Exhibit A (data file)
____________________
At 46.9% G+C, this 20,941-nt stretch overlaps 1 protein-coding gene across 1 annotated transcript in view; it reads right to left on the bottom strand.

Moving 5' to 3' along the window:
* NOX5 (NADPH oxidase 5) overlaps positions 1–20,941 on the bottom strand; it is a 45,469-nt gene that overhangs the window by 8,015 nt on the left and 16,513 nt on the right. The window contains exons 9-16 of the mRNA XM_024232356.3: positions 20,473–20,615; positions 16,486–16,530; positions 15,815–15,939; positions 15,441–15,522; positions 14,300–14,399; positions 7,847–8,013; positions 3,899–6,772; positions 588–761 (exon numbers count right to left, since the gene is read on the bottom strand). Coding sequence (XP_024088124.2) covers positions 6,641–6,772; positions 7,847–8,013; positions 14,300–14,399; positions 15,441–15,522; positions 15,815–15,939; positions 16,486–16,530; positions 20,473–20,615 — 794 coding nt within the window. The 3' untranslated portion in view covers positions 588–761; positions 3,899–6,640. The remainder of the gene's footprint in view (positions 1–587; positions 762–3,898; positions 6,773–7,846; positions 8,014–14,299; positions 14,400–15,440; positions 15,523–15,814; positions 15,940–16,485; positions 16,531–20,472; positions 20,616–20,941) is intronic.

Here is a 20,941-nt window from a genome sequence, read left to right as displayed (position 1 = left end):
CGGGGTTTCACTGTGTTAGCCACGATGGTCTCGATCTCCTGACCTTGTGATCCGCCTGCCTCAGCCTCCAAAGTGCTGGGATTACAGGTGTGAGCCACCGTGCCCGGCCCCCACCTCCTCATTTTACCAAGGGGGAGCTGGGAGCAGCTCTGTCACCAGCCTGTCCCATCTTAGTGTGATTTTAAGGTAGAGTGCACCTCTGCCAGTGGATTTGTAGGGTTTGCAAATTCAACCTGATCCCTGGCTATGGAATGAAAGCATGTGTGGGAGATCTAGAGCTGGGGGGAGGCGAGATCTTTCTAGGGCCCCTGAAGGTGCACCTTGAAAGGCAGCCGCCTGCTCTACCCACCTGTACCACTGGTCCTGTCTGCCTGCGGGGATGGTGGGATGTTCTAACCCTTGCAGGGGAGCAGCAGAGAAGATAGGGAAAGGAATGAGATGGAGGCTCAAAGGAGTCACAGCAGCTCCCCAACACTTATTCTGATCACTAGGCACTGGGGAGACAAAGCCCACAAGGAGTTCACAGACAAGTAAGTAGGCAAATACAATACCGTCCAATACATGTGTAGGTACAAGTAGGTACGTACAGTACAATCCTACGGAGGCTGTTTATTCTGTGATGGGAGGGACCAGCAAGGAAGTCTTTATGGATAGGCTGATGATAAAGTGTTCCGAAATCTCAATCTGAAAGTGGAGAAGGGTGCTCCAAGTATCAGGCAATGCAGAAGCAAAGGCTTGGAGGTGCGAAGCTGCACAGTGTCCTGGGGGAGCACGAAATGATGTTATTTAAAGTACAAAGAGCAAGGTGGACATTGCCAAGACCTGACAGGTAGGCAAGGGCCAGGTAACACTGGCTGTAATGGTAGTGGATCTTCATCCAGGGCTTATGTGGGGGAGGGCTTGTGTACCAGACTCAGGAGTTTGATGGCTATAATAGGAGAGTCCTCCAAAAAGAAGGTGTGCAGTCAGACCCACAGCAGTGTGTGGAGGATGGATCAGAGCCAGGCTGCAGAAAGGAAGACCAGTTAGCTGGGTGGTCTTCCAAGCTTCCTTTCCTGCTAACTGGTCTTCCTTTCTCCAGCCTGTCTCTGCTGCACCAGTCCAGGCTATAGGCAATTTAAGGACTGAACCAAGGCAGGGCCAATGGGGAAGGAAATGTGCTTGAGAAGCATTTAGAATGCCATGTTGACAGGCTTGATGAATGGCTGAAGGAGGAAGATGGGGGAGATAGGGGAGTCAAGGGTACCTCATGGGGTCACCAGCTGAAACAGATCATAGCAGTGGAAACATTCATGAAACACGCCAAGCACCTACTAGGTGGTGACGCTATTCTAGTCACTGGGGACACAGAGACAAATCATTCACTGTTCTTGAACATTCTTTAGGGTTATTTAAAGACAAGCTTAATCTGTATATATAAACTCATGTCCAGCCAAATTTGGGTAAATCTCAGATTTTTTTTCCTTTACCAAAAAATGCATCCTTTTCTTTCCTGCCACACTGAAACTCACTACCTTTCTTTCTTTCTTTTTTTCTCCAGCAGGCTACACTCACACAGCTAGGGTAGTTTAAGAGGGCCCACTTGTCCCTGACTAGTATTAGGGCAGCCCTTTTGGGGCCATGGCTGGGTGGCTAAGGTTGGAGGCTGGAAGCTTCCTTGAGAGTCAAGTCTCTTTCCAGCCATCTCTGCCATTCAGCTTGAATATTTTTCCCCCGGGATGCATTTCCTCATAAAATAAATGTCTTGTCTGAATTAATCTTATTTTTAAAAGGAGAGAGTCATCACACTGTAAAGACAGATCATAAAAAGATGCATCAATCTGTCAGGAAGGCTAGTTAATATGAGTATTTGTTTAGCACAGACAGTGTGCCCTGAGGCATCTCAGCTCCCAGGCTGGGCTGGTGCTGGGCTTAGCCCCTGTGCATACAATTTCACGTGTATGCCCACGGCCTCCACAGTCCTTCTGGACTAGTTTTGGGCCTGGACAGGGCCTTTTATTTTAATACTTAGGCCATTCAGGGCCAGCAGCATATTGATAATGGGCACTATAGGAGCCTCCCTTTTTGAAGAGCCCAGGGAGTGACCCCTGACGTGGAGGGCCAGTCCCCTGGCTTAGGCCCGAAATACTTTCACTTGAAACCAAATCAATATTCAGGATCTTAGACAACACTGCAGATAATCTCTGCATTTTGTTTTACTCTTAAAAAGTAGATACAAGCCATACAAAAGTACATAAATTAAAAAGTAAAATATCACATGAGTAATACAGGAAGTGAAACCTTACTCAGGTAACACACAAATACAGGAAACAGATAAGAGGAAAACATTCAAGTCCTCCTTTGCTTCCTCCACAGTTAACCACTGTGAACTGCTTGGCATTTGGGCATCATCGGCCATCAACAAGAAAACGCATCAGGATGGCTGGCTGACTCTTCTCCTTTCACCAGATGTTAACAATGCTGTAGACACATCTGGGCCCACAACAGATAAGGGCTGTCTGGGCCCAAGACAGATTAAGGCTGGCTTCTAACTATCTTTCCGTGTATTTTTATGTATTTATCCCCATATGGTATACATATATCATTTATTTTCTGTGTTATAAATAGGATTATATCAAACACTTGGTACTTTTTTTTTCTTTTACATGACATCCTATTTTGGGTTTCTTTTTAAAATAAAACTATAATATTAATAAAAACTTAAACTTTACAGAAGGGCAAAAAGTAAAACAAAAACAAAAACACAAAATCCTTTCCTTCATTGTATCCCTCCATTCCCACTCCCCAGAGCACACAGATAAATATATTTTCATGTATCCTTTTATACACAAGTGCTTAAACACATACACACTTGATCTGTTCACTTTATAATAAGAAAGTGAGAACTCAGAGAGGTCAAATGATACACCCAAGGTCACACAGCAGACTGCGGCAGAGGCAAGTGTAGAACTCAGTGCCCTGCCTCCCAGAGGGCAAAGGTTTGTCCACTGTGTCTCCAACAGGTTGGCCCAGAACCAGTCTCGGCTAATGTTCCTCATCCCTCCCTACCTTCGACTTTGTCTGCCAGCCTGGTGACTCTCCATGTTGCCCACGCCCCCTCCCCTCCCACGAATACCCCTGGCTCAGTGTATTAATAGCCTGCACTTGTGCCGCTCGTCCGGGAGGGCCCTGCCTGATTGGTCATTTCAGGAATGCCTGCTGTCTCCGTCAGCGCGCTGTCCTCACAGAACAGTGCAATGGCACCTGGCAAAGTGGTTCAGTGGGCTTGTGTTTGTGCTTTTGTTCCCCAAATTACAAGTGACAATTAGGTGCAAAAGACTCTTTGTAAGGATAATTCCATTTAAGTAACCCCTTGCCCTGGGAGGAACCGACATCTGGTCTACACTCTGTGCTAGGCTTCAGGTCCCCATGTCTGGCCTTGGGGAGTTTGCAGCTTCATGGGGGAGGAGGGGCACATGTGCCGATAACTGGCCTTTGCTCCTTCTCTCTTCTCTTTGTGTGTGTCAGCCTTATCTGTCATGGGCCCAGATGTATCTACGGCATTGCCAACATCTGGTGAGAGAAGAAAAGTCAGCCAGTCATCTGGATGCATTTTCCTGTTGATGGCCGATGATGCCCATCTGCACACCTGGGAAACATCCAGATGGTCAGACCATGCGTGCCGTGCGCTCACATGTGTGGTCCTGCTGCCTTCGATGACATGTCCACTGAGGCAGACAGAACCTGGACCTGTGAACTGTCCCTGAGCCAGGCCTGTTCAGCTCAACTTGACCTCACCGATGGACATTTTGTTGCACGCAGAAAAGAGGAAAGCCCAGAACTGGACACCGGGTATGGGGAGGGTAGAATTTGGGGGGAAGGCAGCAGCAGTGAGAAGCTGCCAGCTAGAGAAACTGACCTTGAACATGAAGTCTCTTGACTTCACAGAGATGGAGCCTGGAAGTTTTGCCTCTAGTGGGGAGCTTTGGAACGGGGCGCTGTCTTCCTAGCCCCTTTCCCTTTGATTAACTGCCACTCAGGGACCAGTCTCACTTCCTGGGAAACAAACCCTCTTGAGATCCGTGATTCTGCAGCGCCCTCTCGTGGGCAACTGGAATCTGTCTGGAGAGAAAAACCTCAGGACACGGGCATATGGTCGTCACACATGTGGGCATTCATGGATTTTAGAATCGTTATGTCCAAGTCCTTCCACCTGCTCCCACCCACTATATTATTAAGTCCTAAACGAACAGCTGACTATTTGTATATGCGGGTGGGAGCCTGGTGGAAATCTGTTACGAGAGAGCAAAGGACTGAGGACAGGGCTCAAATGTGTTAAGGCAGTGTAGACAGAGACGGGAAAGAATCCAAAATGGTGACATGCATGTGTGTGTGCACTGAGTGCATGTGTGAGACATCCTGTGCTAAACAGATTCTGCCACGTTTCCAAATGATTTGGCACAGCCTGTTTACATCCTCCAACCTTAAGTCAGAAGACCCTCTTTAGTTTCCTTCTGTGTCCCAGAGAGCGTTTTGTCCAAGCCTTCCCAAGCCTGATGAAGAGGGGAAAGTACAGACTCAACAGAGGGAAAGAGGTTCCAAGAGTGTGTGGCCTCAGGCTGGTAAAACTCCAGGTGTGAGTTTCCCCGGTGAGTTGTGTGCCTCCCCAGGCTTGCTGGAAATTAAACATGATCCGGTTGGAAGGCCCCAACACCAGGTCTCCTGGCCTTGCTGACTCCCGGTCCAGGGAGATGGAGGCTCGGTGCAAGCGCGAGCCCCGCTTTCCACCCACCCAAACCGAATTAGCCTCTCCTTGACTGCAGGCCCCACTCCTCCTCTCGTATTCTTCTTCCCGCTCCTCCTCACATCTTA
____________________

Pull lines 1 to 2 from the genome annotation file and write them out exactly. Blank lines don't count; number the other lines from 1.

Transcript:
At 46.9% G+C, this 20,941-nt stretch overlaps 1 protein-coding gene across 1 annotated transcript in view; it reads right to left on the bottom strand.

Moving 5' to 3' along the window: